Getting the Inside Out
|Getting the Inside Out|
|When Words Don’t Come, Move|
Ninety percent of a child’s success in life depends upon emotional responsiveness. Can a child respond to life without hesitance and fear? You have a wonderful opportunity to help your child develop and use strong inner resources.
When we hear a negative thought repeatedly, we start to believe it. It plays on and on in our heads. We give it the power to determine how we interact with the world. All of our thoughts and emotions, good and bad, become imprinted within us over the years. Like the grooves on an old record, the more we hear a negative thought, believe it, and let it run us, the more it becomes deeply imbedded within our consciousness.
The same is true with emotional reactions. We strengthen emotional patterns by repeating them and giving them more power over us. Our emotions become automatic and habitual. Like a repeating program, they run again and again, as long as we let them. The good news is, we can turn the reactions off and change those patterns any time we choose!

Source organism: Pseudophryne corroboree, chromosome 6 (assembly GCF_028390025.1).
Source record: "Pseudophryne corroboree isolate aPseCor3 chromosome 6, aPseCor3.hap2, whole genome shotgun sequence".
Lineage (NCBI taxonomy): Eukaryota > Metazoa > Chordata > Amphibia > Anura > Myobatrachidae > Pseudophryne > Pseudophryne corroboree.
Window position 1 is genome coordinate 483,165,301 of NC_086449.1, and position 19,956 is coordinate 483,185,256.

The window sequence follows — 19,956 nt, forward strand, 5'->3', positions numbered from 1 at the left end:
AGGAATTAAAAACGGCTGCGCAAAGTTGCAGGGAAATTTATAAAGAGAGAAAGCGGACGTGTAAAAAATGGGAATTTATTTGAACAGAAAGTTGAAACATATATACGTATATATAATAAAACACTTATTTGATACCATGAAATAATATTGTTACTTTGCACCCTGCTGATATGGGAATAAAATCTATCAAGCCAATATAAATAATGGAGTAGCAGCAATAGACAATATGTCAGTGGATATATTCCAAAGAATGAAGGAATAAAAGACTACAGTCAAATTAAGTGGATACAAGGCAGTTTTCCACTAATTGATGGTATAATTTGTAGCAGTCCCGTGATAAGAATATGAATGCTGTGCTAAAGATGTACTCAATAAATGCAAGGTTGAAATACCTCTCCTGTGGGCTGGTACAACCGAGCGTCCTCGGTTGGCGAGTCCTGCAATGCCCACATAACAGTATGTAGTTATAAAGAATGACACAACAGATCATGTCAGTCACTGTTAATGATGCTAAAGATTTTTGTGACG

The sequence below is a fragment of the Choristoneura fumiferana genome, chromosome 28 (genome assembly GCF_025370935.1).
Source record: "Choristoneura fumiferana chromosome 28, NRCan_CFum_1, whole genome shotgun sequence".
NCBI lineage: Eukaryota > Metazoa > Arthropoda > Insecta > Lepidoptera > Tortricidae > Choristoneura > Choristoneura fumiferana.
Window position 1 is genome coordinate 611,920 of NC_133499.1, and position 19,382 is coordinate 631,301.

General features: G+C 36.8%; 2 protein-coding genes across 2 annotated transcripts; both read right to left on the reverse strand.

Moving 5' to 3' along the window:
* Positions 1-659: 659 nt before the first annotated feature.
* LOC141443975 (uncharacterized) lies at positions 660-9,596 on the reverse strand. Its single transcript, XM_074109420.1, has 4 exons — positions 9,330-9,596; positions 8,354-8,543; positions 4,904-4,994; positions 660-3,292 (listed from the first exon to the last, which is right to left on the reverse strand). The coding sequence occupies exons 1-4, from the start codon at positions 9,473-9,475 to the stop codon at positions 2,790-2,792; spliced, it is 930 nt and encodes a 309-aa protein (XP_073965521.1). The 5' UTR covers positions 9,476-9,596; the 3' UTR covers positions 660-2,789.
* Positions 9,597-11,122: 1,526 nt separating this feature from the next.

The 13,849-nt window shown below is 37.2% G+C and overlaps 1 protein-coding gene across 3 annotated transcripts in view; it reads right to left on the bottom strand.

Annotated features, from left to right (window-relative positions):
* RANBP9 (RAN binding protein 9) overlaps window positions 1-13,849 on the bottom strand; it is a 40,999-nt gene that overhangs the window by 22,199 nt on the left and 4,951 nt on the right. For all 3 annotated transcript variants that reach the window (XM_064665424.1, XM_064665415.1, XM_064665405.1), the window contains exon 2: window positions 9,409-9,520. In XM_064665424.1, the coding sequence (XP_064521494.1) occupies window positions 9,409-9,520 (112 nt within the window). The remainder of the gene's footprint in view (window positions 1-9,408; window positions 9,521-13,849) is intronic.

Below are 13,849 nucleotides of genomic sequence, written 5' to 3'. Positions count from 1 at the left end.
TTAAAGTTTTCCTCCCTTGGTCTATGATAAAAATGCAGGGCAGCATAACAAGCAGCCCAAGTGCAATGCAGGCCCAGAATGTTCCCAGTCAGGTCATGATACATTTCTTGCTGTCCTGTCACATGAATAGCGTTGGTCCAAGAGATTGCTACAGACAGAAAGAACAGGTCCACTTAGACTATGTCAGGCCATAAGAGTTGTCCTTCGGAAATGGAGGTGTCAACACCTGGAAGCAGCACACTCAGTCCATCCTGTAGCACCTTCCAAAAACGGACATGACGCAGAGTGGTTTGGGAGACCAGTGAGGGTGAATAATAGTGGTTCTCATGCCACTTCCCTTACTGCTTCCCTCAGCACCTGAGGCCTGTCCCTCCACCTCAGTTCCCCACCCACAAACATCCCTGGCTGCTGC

Teaching our children to access and use their inner resources defeats negative thinking and erases emotional patterning. Let’s teach them to become aware of their emotions, and to pull new ideas from inside. Here are some simple methods to show them how to achieve an inner focus so they think before they respond.
Take a Breather
We’ve all heard the phrase “take a breather,” meaning to relax and refocus. A few deep breaths relax the body, quiet the emotions and clear the mind.
“My daughter was having problems in school with a little girl who was picking on her,” says Dyan Stein, a transformational breath trainer from Durango, Colorado. “She would come home upset, day after day, until finally we breathed with the intention of sending the other little girl some love.”
“The breathing session helped my daughter shift the way she responded to the little girl, and she didn’t get upset anymore. Now they are the best of friends.”
Stein says that she regularly uses breathing to help her daughter shift her focus when she comes home from school. They spend time together in a positive and loving way, with no distractions. Teaching children appropriate breathing shows them how to safely integrate their feelings, increase skill levels and stay mentally focused on their schoolwork.